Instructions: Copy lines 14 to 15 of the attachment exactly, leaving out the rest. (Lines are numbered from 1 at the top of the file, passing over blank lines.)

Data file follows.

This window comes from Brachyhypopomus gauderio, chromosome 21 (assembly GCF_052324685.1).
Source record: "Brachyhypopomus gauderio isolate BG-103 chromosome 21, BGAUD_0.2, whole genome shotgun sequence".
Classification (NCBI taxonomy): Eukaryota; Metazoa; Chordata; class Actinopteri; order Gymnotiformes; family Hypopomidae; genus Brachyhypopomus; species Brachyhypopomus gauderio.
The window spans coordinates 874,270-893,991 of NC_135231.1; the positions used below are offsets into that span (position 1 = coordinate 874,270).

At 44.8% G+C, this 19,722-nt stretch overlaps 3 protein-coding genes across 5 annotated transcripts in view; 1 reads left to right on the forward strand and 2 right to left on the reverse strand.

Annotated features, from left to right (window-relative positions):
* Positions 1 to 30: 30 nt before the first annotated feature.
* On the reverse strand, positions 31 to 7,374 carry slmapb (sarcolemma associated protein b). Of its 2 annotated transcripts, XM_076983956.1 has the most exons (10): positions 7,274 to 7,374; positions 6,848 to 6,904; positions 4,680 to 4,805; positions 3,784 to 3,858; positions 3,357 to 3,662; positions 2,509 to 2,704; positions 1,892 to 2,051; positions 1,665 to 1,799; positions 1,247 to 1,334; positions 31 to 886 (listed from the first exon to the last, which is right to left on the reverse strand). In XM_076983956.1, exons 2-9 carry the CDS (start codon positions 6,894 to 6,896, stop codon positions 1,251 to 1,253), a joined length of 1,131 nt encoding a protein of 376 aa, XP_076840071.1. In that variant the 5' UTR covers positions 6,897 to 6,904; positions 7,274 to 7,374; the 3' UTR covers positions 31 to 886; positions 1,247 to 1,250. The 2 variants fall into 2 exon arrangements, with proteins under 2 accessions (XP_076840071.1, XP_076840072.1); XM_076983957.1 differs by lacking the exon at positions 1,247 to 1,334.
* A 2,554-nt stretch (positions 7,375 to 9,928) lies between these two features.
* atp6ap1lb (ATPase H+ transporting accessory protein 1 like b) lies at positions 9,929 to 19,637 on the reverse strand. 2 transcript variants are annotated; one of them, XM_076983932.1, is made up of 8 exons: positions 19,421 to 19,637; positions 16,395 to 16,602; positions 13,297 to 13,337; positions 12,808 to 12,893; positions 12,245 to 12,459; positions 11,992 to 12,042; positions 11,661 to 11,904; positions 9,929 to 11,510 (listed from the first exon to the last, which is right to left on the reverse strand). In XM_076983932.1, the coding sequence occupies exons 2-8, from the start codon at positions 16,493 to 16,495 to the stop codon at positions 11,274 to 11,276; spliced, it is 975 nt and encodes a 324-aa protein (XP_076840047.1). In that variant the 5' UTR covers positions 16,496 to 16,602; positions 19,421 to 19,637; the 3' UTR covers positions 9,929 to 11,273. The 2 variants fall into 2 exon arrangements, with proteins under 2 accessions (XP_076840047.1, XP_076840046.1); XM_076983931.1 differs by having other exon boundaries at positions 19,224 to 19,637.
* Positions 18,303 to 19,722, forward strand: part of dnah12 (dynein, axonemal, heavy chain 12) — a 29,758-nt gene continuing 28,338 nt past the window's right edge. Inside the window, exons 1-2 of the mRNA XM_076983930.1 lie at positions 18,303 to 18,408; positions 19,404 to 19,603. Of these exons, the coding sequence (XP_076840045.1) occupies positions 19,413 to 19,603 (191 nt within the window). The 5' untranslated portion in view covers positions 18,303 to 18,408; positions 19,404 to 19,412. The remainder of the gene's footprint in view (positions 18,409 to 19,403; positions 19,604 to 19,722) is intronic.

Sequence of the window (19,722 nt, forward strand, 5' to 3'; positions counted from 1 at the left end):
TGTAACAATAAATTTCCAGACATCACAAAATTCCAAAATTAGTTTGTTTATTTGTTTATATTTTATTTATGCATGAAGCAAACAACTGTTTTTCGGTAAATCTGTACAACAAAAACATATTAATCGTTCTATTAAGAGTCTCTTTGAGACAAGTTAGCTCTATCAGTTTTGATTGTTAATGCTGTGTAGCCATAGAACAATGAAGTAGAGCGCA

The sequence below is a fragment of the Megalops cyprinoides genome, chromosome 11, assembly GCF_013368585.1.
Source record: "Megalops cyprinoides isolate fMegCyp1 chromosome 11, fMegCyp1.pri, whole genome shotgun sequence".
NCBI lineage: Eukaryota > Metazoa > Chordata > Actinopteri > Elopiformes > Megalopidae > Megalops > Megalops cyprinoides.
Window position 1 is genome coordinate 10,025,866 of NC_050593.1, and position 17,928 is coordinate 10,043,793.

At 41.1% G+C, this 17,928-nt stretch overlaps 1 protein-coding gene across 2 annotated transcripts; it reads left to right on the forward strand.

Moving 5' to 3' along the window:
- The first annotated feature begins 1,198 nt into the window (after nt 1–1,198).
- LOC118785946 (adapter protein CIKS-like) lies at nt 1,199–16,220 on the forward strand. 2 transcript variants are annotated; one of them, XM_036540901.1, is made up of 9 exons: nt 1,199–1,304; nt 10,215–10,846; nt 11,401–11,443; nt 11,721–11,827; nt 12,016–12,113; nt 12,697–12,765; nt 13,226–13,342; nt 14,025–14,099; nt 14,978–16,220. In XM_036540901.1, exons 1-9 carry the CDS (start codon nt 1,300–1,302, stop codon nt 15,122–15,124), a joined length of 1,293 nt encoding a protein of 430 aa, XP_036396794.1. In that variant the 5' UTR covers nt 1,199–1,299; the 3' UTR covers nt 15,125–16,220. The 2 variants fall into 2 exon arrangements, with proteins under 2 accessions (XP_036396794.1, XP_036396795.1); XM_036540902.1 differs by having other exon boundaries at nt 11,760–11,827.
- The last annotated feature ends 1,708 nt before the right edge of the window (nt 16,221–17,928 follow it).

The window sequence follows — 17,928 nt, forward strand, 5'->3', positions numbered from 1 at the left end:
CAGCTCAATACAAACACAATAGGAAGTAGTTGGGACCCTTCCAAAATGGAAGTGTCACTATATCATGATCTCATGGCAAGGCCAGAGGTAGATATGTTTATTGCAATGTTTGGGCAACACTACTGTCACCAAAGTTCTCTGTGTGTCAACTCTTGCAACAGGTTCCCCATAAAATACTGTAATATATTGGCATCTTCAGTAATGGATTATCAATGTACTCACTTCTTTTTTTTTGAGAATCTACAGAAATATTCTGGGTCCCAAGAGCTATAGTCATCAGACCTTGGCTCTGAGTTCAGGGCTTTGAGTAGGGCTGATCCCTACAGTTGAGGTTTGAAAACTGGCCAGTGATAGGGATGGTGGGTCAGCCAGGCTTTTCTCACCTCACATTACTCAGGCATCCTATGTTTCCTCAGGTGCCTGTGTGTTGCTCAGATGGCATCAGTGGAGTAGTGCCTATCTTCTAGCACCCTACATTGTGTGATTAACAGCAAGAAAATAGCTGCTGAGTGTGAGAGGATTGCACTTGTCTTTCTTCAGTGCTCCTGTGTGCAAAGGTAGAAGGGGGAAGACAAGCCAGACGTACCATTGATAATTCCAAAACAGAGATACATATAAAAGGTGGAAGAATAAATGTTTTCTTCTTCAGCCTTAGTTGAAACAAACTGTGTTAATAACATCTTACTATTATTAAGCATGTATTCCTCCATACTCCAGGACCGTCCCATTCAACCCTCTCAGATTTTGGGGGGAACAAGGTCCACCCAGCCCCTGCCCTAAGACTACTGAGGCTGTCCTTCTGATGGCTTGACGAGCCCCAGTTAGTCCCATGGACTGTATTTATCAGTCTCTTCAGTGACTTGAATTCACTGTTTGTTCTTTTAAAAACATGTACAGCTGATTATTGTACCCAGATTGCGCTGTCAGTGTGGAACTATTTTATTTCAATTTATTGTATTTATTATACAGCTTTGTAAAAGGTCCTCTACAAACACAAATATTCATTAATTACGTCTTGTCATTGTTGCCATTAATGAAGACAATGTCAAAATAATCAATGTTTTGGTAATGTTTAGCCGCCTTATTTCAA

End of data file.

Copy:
The sequence below is a fragment of the Megalops cyprinoides genome, chromosome 11, assembly GCF_013368585.1.
Source record: "Megalops cyprinoides isolate fMegCyp1 chromosome 11, fMegCyp1.pri, whole genome shotgun sequence".